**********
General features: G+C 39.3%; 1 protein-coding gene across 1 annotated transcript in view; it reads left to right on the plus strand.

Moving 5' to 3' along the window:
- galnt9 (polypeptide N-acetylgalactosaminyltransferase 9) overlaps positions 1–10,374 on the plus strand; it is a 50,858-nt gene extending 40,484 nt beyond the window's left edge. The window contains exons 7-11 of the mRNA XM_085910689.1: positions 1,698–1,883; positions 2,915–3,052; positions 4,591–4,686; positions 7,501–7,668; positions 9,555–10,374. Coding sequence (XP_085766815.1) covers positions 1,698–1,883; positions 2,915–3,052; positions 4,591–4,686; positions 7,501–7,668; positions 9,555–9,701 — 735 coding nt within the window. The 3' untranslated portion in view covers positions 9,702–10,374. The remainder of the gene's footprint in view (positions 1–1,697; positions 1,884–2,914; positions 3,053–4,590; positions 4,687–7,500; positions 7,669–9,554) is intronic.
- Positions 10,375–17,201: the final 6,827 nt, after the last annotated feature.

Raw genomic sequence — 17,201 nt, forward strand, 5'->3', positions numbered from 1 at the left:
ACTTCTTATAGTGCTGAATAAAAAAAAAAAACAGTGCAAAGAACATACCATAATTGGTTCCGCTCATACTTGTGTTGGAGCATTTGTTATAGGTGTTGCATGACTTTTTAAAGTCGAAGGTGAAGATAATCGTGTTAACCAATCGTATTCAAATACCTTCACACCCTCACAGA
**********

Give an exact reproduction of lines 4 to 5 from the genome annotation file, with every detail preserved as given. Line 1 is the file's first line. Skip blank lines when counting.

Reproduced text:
- Positions 10,375–17,201: the final 6,827 nt, after the last annotated feature.

Raw genomic sequence — 17,201 nt, forward strand, 5'->3', positions numbered from 1 at the left: